Uh-oh -- I'm not Superwoman!

I thought I could be the breadwinner until my husband got his business going, but ... maybe not!

Published December 23, 2004 8:00PM (EST)

Dear Cary,

I have been married for a short time, love my husband, all is going well. He had to move towns in order to live with me.

My problem is rather simple. When he moved, he left his job and decided to start his own small business here, instead of looking for a new job. I wholeheartedly supported this choice. We are in our early 30s, no children, so if not now, when? It took him a lot longer than expected to get started. At first, he was having fun, "retiring" early, so to speak. Then, as time went by, it became a little bit less comfortable for him to answer the question "so, what are you doing these days" with "uh, having fun, actually," and he settled in to start the business in earnest.

I was still fine with the idea, although getting a little weary that it had been a year and a half of his enjoying freedom, and still no "businessplan.doc" file. At about the same time, we started looking for a house in the expensive area we currently rent in.

That's when things started going badly for me.

I have a great job. Very stressful, but I have been successful at it so far, promoted rapidly, earning more than I could have imagined, etc. Recently, however, I started feeling really stressed about work. Irrationally so. Was I contributing enough? Was I carrying my weight? Could I be fired for my few small- to medium-size mistakes (mistakes for which I always accepted responsibility and corrected ASAP)? I am not sleeping well, I wake up in the middle of night, terrified of my impending firing, I spend the day before a business trip almost incapable of enjoying myself because of my increasing distaste for business traveling. I've grown a lot more irritable than I ever was, I am prone to hysterics, I cry at nothing, the works.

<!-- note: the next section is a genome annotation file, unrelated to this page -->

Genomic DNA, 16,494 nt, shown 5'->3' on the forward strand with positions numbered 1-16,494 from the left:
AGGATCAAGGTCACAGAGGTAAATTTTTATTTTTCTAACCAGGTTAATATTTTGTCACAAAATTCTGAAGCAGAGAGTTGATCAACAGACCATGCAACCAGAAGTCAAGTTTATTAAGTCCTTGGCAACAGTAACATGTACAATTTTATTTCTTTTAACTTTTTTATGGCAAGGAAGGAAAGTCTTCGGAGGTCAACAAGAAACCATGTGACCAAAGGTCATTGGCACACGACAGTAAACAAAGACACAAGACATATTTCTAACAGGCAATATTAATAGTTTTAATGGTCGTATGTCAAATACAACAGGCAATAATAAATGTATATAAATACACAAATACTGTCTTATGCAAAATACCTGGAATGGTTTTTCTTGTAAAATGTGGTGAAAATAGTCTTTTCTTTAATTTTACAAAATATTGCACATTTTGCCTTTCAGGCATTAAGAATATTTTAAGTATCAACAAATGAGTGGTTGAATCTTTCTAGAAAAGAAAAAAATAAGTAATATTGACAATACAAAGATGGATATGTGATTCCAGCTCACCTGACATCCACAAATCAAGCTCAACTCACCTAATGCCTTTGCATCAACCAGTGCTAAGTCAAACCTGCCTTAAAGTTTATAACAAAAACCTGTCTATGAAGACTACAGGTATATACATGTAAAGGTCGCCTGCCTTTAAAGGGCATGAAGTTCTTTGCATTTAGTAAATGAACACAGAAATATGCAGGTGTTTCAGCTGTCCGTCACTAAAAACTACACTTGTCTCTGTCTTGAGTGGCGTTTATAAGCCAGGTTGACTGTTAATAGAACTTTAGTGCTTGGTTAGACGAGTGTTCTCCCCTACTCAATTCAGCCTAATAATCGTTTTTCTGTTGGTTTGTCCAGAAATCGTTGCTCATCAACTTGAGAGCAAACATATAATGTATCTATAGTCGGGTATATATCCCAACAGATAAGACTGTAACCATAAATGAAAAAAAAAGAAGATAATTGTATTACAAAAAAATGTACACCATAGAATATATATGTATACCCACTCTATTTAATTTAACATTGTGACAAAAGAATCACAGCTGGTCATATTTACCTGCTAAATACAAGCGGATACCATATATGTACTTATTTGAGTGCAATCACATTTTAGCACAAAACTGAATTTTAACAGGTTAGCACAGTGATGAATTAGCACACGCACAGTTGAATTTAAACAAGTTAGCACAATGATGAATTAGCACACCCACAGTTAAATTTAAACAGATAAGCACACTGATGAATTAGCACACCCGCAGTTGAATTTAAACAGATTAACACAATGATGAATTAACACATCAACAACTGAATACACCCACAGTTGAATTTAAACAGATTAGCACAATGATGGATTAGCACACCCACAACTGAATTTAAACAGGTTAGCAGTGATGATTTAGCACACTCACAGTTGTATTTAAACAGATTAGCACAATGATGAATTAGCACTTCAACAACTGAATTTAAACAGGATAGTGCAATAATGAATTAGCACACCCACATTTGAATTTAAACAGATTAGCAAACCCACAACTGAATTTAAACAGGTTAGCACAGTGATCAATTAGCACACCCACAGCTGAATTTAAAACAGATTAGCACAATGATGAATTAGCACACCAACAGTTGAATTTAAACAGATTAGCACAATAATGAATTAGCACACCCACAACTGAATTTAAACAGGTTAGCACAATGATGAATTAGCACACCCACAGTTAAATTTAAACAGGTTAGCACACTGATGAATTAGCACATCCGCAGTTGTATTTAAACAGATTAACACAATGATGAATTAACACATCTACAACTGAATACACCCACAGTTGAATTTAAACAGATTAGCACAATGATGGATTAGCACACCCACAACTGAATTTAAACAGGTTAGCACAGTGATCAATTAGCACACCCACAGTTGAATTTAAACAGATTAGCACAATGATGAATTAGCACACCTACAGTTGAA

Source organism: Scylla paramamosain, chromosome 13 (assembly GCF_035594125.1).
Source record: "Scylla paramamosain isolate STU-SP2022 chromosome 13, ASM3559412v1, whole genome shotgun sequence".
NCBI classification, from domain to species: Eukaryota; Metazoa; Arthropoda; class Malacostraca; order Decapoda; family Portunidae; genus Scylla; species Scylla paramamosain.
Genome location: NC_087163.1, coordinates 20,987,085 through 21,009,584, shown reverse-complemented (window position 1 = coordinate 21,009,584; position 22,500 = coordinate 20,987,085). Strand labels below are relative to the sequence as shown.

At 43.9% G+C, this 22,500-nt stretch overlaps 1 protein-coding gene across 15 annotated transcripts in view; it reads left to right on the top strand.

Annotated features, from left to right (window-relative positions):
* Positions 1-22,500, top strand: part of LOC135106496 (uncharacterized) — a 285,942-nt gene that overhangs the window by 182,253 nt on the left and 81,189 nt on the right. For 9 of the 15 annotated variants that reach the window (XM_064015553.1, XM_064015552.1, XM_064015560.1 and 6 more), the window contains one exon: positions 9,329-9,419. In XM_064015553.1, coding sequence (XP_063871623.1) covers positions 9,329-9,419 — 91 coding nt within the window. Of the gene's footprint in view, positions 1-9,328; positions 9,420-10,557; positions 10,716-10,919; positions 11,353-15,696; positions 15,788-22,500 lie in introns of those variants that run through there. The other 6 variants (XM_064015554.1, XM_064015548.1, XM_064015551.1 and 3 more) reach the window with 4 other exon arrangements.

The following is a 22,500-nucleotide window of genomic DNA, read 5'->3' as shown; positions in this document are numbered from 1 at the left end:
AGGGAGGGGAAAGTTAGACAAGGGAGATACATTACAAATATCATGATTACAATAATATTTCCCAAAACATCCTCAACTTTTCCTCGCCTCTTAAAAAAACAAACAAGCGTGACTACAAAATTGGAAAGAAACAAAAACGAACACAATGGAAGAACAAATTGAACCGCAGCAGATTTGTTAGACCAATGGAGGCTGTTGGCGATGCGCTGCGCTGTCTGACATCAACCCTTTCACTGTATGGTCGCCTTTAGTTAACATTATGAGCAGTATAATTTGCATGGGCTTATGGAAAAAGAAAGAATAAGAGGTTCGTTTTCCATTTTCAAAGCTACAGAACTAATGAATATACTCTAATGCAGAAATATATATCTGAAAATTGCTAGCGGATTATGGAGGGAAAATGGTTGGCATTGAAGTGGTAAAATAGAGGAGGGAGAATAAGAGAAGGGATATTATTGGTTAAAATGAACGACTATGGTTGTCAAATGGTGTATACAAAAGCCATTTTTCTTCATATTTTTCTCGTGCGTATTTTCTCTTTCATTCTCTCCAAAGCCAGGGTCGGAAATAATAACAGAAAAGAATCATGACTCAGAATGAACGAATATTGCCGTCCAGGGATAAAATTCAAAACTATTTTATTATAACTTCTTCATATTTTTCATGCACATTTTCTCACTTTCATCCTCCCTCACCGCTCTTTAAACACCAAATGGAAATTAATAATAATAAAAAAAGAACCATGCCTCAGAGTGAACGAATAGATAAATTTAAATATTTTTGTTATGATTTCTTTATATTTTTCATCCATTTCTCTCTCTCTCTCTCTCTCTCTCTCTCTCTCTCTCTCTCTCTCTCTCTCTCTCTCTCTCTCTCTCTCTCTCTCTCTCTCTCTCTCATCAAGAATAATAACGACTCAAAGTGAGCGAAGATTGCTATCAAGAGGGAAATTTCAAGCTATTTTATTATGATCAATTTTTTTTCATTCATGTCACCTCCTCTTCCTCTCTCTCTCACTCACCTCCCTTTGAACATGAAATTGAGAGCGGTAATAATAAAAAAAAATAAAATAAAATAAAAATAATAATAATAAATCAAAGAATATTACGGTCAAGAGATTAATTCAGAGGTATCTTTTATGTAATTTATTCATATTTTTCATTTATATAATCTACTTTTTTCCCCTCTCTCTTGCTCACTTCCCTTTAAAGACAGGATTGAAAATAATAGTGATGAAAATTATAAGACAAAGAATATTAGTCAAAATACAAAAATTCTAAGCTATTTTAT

My boss hasn't said much through this. He's seen my mistakes, obviously been irritated by them, but he's more the "fix it and let's forget it" type than the "let's tell you how stupid you are" type. Until last week, when I was given a good public dressing down for a mistake for which, for the first time, I totally refused to take responsibility. The atmosphere has calmed down since, my boss is acting all jovial once again, but you can imagine that I am a total wreck. I don't know if I should talk to him about it because he's quite edgy these days, also in need of a vacation. On the other hand, I have now convinced myself that the only reason I still have a job is that my boss is too much of a mensch to fire anyone before Christmas. I think I'm going to need a lot of eggnog to survive to January.

So far, so good. This was all only a setup to my question to you:

I've had a bit of an epiphany lately and now think that my stress levels have gone through the roof, my insecurity about my job has become rampant because I cannot handle the stress of being the sole breadwinner in my family. I thought I could do it. I thought I could be the loving wife who supports all her husband's plans. The one who has intelligent comments to make about his business strategy while picking up the slack of household chores because he has a lot of business planning to do. The one who doesn't mind that the large mortgage is entirely dependent on her keeping her highly paid stressful job. I am stressed about losing my job because it would be indeed quite disastrous for me to lose it. Especially if we go ahead with our expensive house purchase.